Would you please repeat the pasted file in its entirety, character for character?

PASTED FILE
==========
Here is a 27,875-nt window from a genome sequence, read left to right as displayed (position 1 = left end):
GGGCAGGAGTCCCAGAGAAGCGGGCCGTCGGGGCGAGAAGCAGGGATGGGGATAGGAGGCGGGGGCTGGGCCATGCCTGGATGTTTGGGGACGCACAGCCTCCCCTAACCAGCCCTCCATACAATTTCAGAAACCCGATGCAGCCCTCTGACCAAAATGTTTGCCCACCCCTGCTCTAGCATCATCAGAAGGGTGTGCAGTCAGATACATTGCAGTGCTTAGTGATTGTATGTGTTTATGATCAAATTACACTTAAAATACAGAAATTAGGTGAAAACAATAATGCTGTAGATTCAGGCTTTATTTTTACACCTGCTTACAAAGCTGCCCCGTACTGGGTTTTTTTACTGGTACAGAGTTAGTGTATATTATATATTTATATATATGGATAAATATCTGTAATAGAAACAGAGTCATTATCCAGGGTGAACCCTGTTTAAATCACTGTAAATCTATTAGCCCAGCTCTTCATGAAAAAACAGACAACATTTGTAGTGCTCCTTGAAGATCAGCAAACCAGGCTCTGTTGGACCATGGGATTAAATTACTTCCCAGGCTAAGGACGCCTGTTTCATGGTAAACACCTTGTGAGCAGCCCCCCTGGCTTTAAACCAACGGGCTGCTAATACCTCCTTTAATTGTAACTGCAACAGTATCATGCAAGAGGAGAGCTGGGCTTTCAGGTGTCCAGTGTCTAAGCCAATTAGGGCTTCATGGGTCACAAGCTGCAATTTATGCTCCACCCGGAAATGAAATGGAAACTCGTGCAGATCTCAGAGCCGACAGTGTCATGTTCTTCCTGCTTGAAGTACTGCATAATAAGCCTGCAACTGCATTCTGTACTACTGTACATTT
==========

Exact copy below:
Here is a 27,875-nt window from a genome sequence, read left to right as displayed (position 1 = left end):
GGGCAGGAGTCCCAGAGAAGCGGGCCGTCGGGGCGAGAAGCAGGGATGGGGATAGGAGGCGGGGGCTGGGCCATGCCTGGATGTTTGGGGACGCACAGCCTCCCCTAACCAGCCCTCCATACAATTTCAGAAACCCGATGCAGCCCTCTGACCAAAATGTTTGCCCACCCCTGCTCTAGCATCATCAGAAGGGTGTGCAGTCAGATACATTGCAGTGCTTAGTGATTGTATGTGTTTATGATCAAATTACACTTAAAATACAGAAATTAGGTGAAAACAATAATGCTGTAGATTCAGGCTTTATTTTTACACCTGCTTACAAAGCTGCCCCGTACTGGGTTTTTTTACTGGTACAGAGTTAGTGTATATTATATATTTATATATATGGATAAATATCTGTAATAGAAACAGAGTCATTATCCAGGGTGAACCCTGTTTAAATCACTGTAAATCTATTAGCCCAGCTCTTCATGAAAAAACAGACAACATTTGTAGTGCTCCTTGAAGATCAGCAAACCAGGCTCTGTTGGACCATGGGATTAAATTACTTCCCAGGCTAAGGACGCCTGTTTCATGGTAAACACCTTGTGAGCAGCCCCCCTGGCTTTAAACCAACGGGCTGCTAATACCTCCTTTAATTGTAACTGCAACAGTATCATGCAAGAGGAGAGCTGGGCTTTCAGGTGTCCAGTGTCTAAGCCAATTAGGGCTTCATGGGTCACAAGCTGCAATTTATGCTCCACCCGGAAATGAAATGGAAACTCGTGCAGATCTCAGAGCCGACAGTGTCATGTTCTTCCTGCTTGAAGTACTGCATAATAAGCCTGCAACTGCATTCTGTACTACTGTACATTT